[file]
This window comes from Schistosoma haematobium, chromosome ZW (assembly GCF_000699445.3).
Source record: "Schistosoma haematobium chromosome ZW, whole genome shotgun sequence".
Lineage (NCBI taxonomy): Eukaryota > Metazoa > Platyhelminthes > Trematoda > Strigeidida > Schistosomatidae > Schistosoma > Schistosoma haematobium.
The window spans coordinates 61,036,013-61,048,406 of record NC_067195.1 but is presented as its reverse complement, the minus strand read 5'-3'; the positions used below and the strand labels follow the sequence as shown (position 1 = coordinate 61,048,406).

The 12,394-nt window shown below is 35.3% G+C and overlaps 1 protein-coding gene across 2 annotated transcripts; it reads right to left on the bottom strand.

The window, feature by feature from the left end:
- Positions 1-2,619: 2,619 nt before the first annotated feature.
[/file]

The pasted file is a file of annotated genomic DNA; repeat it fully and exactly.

This window comes from Schistosoma haematobium, chromosome ZW (assembly GCF_000699445.3).
Source record: "Schistosoma haematobium chromosome ZW, whole genome shotgun sequence".
Lineage (NCBI taxonomy): Eukaryota > Metazoa > Platyhelminthes > Trematoda > Strigeidida > Schistosomatidae > Schistosoma > Schistosoma haematobium.
The window spans coordinates 61,036,013-61,048,406 of record NC_067195.1 but is presented as its reverse complement, the minus strand read 5'-3'; the positions used below and the strand labels follow the sequence as shown (position 1 = coordinate 61,048,406).

The 12,394-nt window shown below is 35.3% G+C and overlaps 1 protein-coding gene across 2 annotated transcripts; it reads right to left on the bottom strand.

The window, feature by feature from the left end:
- Positions 1-2,619: 2,619 nt before the first annotated feature.